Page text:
Friday, December 19, 2008

Super-Clean Screenshots

In Mac OS X Leopard, you can capture an image of your entire screen by typing Command-Shift-3. Typing Command-Shift-4 lets you choose a specific part of your screen to save as a screenshot: Click and hold to place the small cross-hair cursor at one edge of the area you want to capture, then drag horizontally and/or vertically to select. When you release the cursor, the screenshot is saved to your desktop.

But creating screenshots this way often means you need to crop or clean up the edges of the image later. That’s especially true if you’re planning to use it as a graphic element in a document or presentation. Fortunately, Mac OS X Leopard offers a way to save clean screenshots of individual elements on your desktop — such as Finder windows, menus, icons, or the visible portion of an open document — without capturing anything else in the background.

Hold down the Command, Shift, and 4 keys, then press the Spacebar. Instead of a cross-hair cursor, a small camera icon appears. When you move this camera icon over the element you’d like to capture, that element is highlighted. Click your mouse or trackpad, and you’ve captured a screenshot of just that element — no further cleanup required.

Thursday, December 18, 2008

All About Audio Chats

iChat is a great way to communicate and share files in real time with friends and colleagues, whether they’re across the hall or around the globe. With iChat, you can conduct text chats with anyone who has a MobileMe, AIM, Jabber, or Google Talk account. And if your Mac is equipped with a built-in iSight camera (or an external iSight or other FireWire camera) you can conduct video chats with up to three buddies at once.

But there’s another way to chat: via audio. You can invite as many as nine buddies to an audio chat, which makes it great for group communication. As with video chats, you can record audio chats with permission from the participants. Audio chats are especially useful for interviews, long-distance business meetings, family conferences, and other situations when you’d like to communicate verbally with more than a few people at once, or save an audio record of your conversation.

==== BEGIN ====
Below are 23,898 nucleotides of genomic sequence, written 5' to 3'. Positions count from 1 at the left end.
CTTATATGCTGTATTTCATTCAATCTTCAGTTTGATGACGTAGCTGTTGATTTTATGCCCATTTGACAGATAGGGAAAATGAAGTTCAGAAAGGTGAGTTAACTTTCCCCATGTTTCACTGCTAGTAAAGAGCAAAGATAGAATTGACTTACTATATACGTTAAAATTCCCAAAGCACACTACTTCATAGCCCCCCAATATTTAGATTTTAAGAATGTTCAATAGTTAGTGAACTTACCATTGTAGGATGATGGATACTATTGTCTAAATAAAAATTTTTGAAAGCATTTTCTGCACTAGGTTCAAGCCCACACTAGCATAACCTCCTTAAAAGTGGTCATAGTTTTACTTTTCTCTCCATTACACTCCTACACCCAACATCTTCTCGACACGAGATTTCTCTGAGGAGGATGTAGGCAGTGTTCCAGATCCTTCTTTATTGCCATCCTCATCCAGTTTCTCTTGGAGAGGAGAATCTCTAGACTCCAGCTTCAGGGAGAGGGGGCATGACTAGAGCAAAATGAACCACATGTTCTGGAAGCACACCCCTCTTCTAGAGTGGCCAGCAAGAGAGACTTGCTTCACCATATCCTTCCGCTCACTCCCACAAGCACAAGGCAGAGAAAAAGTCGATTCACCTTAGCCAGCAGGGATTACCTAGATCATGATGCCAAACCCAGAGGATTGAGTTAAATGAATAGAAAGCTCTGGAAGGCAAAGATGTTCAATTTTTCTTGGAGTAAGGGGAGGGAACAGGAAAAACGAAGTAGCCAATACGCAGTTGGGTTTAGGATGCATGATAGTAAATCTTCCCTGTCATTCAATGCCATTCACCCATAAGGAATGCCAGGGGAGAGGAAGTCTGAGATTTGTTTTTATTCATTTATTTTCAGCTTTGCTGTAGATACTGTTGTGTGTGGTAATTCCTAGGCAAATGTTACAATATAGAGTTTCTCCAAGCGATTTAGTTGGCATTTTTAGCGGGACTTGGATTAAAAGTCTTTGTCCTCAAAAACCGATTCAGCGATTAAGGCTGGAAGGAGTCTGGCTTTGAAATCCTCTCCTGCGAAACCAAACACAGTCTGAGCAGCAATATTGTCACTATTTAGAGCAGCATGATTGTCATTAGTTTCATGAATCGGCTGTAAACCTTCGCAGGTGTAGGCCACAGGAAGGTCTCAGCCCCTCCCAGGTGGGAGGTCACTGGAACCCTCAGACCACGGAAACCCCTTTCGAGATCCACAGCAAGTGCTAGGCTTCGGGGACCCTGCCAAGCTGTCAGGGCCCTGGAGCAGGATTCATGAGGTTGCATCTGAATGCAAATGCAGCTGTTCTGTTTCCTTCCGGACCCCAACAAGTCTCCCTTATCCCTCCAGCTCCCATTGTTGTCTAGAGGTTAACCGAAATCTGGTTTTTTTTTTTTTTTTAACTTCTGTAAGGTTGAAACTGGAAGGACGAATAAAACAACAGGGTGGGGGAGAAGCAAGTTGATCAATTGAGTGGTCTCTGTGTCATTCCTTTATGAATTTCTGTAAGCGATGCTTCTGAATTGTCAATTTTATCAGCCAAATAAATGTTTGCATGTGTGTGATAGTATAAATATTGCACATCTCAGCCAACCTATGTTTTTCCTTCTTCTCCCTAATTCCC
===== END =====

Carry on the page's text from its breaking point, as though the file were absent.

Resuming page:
Audio chats require a built-in microphone or an external mic connected to the audio input port of your computer. If a telephone or camera icon appears beside a name in your buddy list, it means they too have the software and hardware needed for an audio chat. (A “stacked” telephone or camera icon indicates that your buddy’s computer has enough power to participate in a multiple-person chat.)

Audio Chat

To start an audio chat, open iChat and select the buddy or buddies you want to chat with. To choose multiple buddies, hold down the Command key as you click on their names. Then click on the telephone icon at the bottom of your buddy list, or select Invite to Audio Chat under the Buddies menu.

When they receive your invitation, your buddies simply click the Accept button to join the audio chat. All audio chat participants are listed in the chat window along with their buddy pictures. Each participant also has an individual sound level meter, which makes it easier to tell who is talking.

Audio Chat3

To enable recording in an audio iChat, select Record Chat under the Video menu. A message is sent to all participants asking for their permission to record the chat. To grant audio recording rights for this chat, your buddies click on the Allow button. When participants want to leave the chat, they just close the chat window. Recording stops when the person who initiated the recording exits the chat.

Recorded audio chats are saved by default in the iChats folder in your user’s Documents folder. You can change this default location under the General tab of iChat Preferences, and search for saved chats by date or title using Spotlight. You can also play your saved audio (and video) iChats in iTunes.